"The scale of the oil movements they want to put on that railway means it would have to be a purpose-built railway. As soon as you start putting other products on it, its capacity is reduced," he added.
"You can't say you're going to build a purpose-built railway and then start putting a bunch of other products on it without affecting its capacity."
Additionally, the Alberta Energy website indicates that oil sands production is only expected to reach 3.5 million barrels per day by 2020, which is 1.5 million barrels per day less than the proposed capacity of G7G's railway.
The proposed capacity of Northern Gateway and Trans Mountain are both less than one million barrels of oil per day.
Arsenault doesn't understand the logic behind the rail plan.
"If you're going to go through all the trouble of securing a right-of-way, why are you going to design your pipeline to handle 600 to 800 thousand barrels if the demand is three million or five million?" he said.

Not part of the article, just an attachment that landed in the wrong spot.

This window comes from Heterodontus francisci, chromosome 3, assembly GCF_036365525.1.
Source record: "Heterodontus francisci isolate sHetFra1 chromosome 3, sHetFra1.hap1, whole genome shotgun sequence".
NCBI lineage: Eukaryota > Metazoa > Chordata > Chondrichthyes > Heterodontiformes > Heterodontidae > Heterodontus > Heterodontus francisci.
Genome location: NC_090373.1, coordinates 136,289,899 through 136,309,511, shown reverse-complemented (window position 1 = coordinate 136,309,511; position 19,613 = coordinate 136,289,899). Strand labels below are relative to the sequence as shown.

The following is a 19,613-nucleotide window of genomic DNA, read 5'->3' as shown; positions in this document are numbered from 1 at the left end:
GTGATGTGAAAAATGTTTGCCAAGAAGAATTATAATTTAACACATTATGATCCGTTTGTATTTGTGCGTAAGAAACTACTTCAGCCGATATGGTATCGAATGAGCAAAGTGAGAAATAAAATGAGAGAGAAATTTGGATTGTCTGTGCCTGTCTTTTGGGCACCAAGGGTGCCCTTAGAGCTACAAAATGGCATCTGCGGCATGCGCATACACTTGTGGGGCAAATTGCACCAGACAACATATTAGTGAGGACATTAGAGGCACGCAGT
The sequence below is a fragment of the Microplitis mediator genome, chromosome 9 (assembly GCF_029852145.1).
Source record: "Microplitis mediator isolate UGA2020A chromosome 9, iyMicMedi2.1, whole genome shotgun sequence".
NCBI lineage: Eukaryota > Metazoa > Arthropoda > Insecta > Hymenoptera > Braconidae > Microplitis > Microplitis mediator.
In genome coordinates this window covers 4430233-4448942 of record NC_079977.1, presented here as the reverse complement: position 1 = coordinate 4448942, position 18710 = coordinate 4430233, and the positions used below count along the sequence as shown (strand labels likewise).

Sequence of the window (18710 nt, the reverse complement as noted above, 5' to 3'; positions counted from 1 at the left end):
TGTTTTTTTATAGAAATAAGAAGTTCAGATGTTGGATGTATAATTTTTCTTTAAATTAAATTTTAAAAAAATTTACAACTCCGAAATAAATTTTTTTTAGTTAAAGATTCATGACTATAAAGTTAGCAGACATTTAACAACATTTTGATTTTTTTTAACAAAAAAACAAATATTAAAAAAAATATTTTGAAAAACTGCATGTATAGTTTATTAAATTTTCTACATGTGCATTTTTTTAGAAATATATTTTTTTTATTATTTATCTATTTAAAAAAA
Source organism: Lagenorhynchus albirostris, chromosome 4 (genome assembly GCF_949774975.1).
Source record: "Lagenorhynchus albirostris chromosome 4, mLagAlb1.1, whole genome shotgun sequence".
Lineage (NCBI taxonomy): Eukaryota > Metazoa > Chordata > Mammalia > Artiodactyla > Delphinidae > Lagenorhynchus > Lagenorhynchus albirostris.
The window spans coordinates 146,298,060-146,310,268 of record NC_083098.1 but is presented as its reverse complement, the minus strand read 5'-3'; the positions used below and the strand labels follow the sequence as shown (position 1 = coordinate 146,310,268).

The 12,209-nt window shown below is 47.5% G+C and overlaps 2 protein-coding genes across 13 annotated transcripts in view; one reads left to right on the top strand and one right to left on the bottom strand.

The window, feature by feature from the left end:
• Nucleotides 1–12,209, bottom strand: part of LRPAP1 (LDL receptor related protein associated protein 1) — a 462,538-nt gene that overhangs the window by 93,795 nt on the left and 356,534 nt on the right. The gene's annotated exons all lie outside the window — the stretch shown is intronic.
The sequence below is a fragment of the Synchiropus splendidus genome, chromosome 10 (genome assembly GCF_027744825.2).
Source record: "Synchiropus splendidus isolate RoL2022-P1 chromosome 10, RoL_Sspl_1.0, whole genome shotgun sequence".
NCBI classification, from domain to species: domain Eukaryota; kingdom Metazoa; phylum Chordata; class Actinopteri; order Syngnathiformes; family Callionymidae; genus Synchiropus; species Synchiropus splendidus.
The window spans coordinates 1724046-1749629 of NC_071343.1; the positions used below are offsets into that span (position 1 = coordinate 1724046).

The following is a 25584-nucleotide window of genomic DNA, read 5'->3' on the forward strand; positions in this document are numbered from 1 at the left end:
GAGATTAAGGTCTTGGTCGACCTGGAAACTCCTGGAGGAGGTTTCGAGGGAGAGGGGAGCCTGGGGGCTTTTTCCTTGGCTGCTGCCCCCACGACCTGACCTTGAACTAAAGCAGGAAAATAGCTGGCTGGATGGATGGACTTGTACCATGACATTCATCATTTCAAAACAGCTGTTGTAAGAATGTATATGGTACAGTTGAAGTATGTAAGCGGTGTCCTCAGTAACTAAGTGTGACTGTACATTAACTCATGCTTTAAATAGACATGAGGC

"Part of the problem with the railway is, if you're going to build it, you need to use it to make it financially viable."
Streeper has trouble with the numbers, too.
"The figures don't add up," he said.
Part of the difficulty Streeper has with the plan stems from the volume of train traffic, which he believes would require separate northbound and southbound tracks, an unprecedented idea to the best of his knowledge.
"You've pretty well got one train sitting all the time on the siding while the other one goes by."
Streeper has concerns about the cost as well. It has been reported that a single-track line would cost $8.4 billion to construct and a double-track line would cost $10.4 billion.